Bavinck, Heaven and Postmillenialism

The following was submitted by Matthew Holst:

“Hi everyone, my first posting on Nick’s blog. I’ve just started reading Bavinck on the doctrine of Heaven (Reformed Dogmatics Vol IV). It’s a most excellent read. Read this and then compare with the second quotation below:

Whereas Jesus came the first time to establish that kingdom in a spiritual sense, he returns at the end of history to give visible shape to it. The Kingdom of God is fully realized only when it is visibly extended over the earth as well. This is how also the disciples understood it when, after Jesus resurrection, they asked his whether this was the time he would restore the kingdom to Israel. In his reply Jesus does not deny that one day he will establish such a kingdom but only says that the times for it have been set by the Father, and that now his disciples are called, in the power of the Holy Spirit, to be his witnesses to the ends of the earth (Acts 1:6-8). Elsewhere he expressly states that the meek will inherit the earth. He pictures future (my emphasis) blessedness as meal at which the guests sit down with Abraham, Isaac and Jacob … True, in this dispensation and right up until the parousia the eyes of believers are directed upward toward heaven. That is where their treasure is; there Jesus who is their life sits at the right hand of God; their citizenship is there while they are aliens here (Phil 3:20; Heb 11:13). (Bavinck, Reformed Dogmatics Vol IV)

Now read this:

Postmillenialism is the belief that Christ, with His coming, His atonement, and His continuing regenerative power in those whom He calls, creates in His redeemed people a force for the reconquest of all things. The dominion that Adam first received and then lost by his fall will be restored to redeemed man. God’s people will then have a long reign over the entire earth, after which, when all enemies have been put under Christ’s feet, the end shall come, and the last enemy, death, will be destroyed. (R.J. Rushdoony from “Back to the Future”)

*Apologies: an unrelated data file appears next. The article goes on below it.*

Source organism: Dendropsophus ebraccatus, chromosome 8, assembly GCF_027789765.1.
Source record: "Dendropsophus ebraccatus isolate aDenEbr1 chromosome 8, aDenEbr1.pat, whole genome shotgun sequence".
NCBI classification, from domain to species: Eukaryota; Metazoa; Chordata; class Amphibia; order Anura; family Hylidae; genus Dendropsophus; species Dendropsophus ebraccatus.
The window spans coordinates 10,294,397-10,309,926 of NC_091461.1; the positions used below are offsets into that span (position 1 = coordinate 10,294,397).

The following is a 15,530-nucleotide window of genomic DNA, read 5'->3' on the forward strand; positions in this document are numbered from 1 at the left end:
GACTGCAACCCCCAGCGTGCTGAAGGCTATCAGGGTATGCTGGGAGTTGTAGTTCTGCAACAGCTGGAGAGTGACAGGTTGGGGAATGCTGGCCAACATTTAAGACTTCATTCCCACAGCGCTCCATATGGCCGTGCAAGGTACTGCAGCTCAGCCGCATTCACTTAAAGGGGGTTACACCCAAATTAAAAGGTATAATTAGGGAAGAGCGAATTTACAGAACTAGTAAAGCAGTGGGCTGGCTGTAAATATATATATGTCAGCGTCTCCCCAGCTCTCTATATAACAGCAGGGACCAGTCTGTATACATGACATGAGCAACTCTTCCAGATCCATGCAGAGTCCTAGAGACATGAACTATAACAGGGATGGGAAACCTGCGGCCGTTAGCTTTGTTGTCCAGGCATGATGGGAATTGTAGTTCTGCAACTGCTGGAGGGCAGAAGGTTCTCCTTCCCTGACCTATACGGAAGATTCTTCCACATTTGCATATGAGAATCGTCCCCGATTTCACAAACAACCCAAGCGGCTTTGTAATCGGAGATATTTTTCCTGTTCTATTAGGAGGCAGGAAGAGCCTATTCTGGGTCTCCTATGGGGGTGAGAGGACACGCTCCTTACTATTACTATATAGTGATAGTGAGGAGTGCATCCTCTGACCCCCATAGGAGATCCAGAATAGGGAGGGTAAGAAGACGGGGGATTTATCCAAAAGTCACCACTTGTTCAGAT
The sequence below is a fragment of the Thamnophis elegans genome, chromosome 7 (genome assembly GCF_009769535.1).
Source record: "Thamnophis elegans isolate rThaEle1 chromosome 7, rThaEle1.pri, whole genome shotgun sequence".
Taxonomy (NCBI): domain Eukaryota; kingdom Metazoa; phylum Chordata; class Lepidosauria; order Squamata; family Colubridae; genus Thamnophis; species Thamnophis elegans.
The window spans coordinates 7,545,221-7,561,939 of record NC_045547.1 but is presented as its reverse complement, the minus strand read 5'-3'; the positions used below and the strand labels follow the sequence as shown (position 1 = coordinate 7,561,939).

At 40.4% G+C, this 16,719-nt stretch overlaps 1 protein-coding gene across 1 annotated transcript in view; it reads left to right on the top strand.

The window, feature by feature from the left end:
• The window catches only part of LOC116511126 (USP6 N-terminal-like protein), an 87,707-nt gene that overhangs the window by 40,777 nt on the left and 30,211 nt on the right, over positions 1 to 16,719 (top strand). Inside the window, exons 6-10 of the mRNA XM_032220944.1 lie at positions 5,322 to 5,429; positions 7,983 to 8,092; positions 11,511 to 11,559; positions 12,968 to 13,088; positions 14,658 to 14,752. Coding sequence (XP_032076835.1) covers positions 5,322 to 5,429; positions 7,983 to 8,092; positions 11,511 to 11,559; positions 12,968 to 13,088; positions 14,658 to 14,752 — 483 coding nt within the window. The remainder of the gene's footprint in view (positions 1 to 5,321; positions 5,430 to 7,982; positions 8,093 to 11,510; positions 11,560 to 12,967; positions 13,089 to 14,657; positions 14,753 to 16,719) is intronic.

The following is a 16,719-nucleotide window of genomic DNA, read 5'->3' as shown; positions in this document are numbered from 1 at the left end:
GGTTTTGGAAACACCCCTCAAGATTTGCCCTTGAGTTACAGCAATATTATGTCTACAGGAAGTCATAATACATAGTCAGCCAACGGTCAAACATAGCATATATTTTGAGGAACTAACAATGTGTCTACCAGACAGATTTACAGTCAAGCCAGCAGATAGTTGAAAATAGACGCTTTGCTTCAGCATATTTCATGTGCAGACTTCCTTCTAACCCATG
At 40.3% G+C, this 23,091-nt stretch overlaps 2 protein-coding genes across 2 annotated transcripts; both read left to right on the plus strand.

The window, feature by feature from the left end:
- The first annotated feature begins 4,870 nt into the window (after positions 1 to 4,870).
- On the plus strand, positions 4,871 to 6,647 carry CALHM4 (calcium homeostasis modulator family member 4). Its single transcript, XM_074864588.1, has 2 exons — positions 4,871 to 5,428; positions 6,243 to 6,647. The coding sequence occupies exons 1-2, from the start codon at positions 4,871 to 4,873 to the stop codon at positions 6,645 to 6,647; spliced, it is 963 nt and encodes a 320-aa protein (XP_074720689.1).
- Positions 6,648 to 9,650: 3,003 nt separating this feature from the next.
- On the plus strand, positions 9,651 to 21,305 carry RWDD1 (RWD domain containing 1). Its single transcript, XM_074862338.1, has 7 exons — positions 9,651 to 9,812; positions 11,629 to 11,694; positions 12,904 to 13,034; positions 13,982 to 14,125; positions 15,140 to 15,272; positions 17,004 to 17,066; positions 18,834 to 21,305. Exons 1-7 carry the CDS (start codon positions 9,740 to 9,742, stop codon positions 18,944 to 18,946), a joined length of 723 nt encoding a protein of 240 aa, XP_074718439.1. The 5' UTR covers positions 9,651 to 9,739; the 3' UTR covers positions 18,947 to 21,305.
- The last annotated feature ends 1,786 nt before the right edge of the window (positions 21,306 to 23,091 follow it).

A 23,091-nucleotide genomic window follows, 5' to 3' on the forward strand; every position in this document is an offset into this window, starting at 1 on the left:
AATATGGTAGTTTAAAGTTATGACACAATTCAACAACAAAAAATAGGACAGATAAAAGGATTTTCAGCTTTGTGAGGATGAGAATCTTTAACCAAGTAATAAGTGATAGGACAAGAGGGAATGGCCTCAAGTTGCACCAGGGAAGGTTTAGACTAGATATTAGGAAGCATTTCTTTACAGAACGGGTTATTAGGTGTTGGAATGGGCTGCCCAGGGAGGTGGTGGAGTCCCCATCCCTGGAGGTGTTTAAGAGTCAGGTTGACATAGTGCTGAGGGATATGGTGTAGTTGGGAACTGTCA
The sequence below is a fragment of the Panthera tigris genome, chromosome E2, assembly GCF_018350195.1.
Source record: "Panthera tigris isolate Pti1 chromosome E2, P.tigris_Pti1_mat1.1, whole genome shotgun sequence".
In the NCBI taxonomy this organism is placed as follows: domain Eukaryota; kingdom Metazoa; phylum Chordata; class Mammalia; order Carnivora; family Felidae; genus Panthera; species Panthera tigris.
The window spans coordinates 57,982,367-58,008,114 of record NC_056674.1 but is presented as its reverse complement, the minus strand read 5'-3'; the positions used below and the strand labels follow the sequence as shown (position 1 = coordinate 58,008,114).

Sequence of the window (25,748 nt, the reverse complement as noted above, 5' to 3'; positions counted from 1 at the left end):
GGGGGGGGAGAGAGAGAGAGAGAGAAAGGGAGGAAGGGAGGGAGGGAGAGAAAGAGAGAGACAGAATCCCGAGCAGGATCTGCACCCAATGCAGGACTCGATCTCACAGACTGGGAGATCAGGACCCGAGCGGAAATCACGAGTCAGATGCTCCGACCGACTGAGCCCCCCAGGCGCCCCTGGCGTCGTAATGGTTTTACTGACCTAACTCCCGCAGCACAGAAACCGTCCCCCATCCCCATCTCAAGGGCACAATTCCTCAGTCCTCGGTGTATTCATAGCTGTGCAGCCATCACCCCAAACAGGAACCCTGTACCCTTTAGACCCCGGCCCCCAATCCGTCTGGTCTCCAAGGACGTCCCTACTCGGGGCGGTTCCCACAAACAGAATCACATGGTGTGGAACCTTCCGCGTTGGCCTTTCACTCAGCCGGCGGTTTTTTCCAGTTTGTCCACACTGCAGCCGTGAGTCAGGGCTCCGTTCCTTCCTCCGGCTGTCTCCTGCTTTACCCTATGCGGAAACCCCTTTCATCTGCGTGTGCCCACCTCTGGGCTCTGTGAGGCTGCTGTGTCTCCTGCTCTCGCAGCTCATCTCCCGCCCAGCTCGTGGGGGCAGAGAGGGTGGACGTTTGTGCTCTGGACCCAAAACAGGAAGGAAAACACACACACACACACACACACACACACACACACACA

To me these positions seem utterly antithetical. Any thoughts?

2 Responses

  1. Nicholas T. Batzig


    You are absolutely right. There is entirely too much “not yet” in Rushdoony’s “already.” Seems that Rushdoony would have made a good PRE-Millenialist as well. At least the quote you provided could swing either way on the earthly nature of his eschatology.

    “Looking for that blessed hope and the glorious appearing of our great God and Savior Jesus Christ.”

    “Nevertheless, we, according to His promise, look for New Heavens and a New Earth wherein righteousness dwells.”

    “Watch and pray, for the Son of Man is coming in an hour when you are not expecting.”

    “…you turned to God from idols to serve the living and true God,and to wait for his Son from heaven, whom he raised from the dead, Jesus who delivers us from the wrath to come.”

    “For what is our hope or joy or crown of boasting before our Lord Jesus at his coming? Is it not you? For you are our glory and joy.”

    “…that he may establish your hearts blameless in holiness before our God and Father, at the coming of our Lord Jesus with all his saints.”

    “For the Lord himself will descend from heaven with a cry of command, with the voice of an archangel, and with the sound of the trumpet of God. And the dead in Christ will rise first. Then we who are alive, who are left, will be caught up together with them in the clouds to meet the Lord in the air, and so we will always be with the Lord. Therefore encourage one another with these words.”

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